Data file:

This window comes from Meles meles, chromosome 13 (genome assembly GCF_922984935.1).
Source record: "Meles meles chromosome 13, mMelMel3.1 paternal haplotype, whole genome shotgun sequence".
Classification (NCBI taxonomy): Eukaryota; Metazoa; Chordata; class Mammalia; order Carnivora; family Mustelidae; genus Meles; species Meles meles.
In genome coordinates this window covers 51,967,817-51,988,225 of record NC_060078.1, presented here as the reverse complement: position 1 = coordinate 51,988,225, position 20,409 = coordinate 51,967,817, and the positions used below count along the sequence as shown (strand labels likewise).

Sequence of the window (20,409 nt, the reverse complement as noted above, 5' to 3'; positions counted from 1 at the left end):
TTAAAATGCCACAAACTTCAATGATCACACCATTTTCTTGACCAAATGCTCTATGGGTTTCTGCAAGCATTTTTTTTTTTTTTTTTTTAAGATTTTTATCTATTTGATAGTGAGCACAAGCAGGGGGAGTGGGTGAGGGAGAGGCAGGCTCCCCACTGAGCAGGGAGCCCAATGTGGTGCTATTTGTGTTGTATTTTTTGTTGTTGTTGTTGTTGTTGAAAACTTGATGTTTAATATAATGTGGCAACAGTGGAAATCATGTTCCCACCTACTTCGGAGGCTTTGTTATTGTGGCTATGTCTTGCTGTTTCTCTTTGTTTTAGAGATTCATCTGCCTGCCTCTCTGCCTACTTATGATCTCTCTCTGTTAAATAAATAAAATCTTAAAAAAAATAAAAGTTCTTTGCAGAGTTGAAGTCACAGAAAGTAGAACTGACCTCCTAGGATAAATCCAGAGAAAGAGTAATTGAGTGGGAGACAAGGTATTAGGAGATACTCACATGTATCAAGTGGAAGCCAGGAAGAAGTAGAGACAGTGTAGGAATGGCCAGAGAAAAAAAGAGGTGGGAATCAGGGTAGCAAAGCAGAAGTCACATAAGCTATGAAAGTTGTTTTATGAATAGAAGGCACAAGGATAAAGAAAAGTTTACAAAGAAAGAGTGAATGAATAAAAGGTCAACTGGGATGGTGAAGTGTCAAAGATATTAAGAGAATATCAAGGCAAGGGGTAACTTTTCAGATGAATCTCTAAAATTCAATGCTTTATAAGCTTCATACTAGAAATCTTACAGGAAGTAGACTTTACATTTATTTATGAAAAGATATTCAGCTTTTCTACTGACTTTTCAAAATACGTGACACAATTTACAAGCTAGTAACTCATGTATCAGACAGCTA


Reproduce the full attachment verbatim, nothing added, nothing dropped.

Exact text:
This window comes from Meles meles, chromosome 13 (genome assembly GCF_922984935.1).
Source record: "Meles meles chromosome 13, mMelMel3.1 paternal haplotype, whole genome shotgun sequence".
Classification (NCBI taxonomy): Eukaryota; Metazoa; Chordata; class Mammalia; order Carnivora; family Mustelidae; genus Meles; species Meles meles.
In genome coordinates this window covers 51,967,817-51,988,225 of record NC_060078.1, presented here as the reverse complement: position 1 = coordinate 51,988,225, position 20,409 = coordinate 51,967,817, and the positions used below count along the sequence as shown (strand labels likewise).

Sequence of the window (20,409 nt, the reverse complement as noted above, 5' to 3'; positions counted from 1 at the left end):
TTAAAATGCCACAAACTTCAATGATCACACCATTTTCTTGACCAAATGCTCTATGGGTTTCTGCAAGCATTTTTTTTTTTTTTTTTTTAAGATTTTTATCTATTTGATAGTGAGCACAAGCAGGGGGAGTGGGTGAGGGAGAGGCAGGCTCCCCACTGAGCAGGGAGCCCAATGTGGTGCTATTTGTGTTGTATTTTTTGTTGTTGTTGTTGTTGTTGAAAACTTGATGTTTAATATAATGTGGCAACAGTGGAAATCATGTTCCCACCTACTTCGGAGGCTTTGTTATTGTGGCTATGTCTTGCTGTTTCTCTTTGTTTTAGAGATTCATCTGCCTGCCTCTCTGCCTACTTATGATCTCTCTCTGTTAAATAAATAAAATCTTAAAAAAAATAAAAGTTCTTTGCAGAGTTGAAGTCACAGAAAGTAGAACTGACCTCCTAGGATAAATCCAGAGAAAGAGTAATTGAGTGGGAGACAAGGTATTAGGAGATACTCACATGTATCAAGTGGAAGCCAGGAAGAAGTAGAGACAGTGTAGGAATGGCCAGAGAAAAAAAGAGGTGGGAATCAGGGTAGCAAAGCAGAAGTCACATAAGCTATGAAAGTTGTTTTATGAATAGAAGGCACAAGGATAAAGAAAAGTTTACAAAGAAAGAGTGAATGAATAAAAGGTCAACTGGGATGGTGAAGTGTCAAAGATATTAAGAGAATATCAAGGCAAGGGGTAACTTTTCAGATGAATCTCTAAAATTCAATGCTTTATAAGCTTCATACTAGAAATCTTACAGGAAGTAGACTTTACATTTATTTATGAAAAGATATTCAGCTTTTCTACTGACTTTTCAAAATACGTGACACAATTTACAAGCTAGTAACTCATGTATCAGACAGCTA